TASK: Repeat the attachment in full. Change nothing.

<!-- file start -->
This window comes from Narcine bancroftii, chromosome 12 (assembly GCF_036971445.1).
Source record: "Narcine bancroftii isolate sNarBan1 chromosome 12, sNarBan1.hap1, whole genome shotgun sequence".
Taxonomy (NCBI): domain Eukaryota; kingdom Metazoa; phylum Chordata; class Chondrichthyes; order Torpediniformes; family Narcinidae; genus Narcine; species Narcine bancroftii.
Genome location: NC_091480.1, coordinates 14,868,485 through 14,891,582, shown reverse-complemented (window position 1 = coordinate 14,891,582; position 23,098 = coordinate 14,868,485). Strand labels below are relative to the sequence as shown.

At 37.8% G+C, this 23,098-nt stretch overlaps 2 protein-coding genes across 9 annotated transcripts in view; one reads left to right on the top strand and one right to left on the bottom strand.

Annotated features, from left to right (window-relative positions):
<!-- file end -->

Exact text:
This window comes from Narcine bancroftii, chromosome 12 (assembly GCF_036971445.1).
Source record: "Narcine bancroftii isolate sNarBan1 chromosome 12, sNarBan1.hap1, whole genome shotgun sequence".
Taxonomy (NCBI): domain Eukaryota; kingdom Metazoa; phylum Chordata; class Chondrichthyes; order Torpediniformes; family Narcinidae; genus Narcine; species Narcine bancroftii.
Genome location: NC_091480.1, coordinates 14,868,485 through 14,891,582, shown reverse-complemented (window position 1 = coordinate 14,891,582; position 23,098 = coordinate 14,868,485). Strand labels below are relative to the sequence as shown.

At 37.8% G+C, this 23,098-nt stretch overlaps 2 protein-coding genes across 9 annotated transcripts in view; one reads left to right on the top strand and one right to left on the bottom strand.

Annotated features, from left to right (window-relative positions):